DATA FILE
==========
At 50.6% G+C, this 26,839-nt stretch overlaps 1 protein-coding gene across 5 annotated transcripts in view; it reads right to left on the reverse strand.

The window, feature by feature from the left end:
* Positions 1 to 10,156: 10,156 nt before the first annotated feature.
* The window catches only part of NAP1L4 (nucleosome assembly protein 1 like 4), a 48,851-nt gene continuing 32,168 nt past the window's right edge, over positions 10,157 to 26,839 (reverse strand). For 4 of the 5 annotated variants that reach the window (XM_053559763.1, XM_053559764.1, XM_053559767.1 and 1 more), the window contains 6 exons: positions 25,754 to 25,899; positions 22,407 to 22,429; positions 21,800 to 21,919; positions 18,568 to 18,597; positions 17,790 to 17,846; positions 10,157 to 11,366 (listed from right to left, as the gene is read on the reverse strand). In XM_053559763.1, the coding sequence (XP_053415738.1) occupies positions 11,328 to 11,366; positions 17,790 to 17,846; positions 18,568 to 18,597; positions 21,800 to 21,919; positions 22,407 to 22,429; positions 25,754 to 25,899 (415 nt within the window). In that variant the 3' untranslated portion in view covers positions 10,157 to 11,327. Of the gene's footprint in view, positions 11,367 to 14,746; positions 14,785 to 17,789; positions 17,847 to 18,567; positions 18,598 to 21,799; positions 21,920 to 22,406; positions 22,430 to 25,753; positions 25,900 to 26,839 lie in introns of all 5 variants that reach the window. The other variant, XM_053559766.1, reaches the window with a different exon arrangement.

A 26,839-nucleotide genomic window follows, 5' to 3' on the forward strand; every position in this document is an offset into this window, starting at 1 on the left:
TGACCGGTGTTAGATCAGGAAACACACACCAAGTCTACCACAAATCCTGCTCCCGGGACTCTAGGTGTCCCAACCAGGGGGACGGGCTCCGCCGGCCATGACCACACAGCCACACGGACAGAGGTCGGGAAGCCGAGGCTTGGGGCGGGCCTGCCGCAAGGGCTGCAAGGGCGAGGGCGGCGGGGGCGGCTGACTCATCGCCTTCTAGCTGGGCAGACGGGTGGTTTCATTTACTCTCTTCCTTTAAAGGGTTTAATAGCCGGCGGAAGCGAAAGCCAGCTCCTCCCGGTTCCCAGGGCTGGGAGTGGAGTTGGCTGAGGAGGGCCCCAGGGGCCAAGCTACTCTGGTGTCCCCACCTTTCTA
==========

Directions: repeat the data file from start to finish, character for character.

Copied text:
At 50.6% G+C, this 26,839-nt stretch overlaps 1 protein-coding gene across 5 annotated transcripts in view; it reads right to left on the reverse strand.

The window, feature by feature from the left end:
* Positions 1 to 10,156: 10,156 nt before the first annotated feature.
* The window catches only part of NAP1L4 (nucleosome assembly protein 1 like 4), a 48,851-nt gene continuing 32,168 nt past the window's right edge, over positions 10,157 to 26,839 (reverse strand). For 4 of the 5 annotated variants that reach the window (XM_053559763.1, XM_053559764.1, XM_053559767.1 and 1 more), the window contains 6 exons: positions 25,754 to 25,899; positions 22,407 to 22,429; positions 21,800 to 21,919; positions 18,568 to 18,597; positions 17,790 to 17,846; positions 10,157 to 11,366 (listed from right to left, as the gene is read on the reverse strand). In XM_053559763.1, the coding sequence (XP_053415738.1) occupies positions 11,328 to 11,366; positions 17,790 to 17,846; positions 18,568 to 18,597; positions 21,800 to 21,919; positions 22,407 to 22,429; positions 25,754 to 25,899 (415 nt within the window). In that variant the 3' untranslated portion in view covers positions 10,157 to 11,327. Of the gene's footprint in view, positions 11,367 to 14,746; positions 14,785 to 17,789; positions 17,847 to 18,567; positions 18,598 to 21,799; positions 21,920 to 22,406; positions 22,430 to 25,753; positions 25,900 to 26,839 lie in introns of all 5 variants that reach the window. The other variant, XM_053559766.1, reaches the window with a different exon arrangement.

A 26,839-nucleotide genomic window follows, 5' to 3' on the forward strand; every position in this document is an offset into this window, starting at 1 on the left:
TGACCGGTGTTAGATCAGGAAACACACACCAAGTCTACCACAAATCCTGCTCCCGGGACTCTAGGTGTCCCAACCAGGGGGACGGGCTCCGCCGGCCATGACCACACAGCCACACGGACAGAGGTCGGGAAGCCGAGGCTTGGGGCGGGCCTGCCGCAAGGGCTGCAAGGGCGAGGGCGGCGGGGGCGGCTGACTCATCGCCTTCTAGCTGGGCAGACGGGTGGTTTCATTTACTCTCTTCCTTTAAAGGGTTTAATAGCCGGCGGAAGCGAAAGCCAGCTCCTCCCGGTTCCCAGGGCTGGGAGTGGAGTTGGCTGAGGAGGGCCCCAGGGGCCAAGCTACTCTGGTGTCCCCACCTTTCTA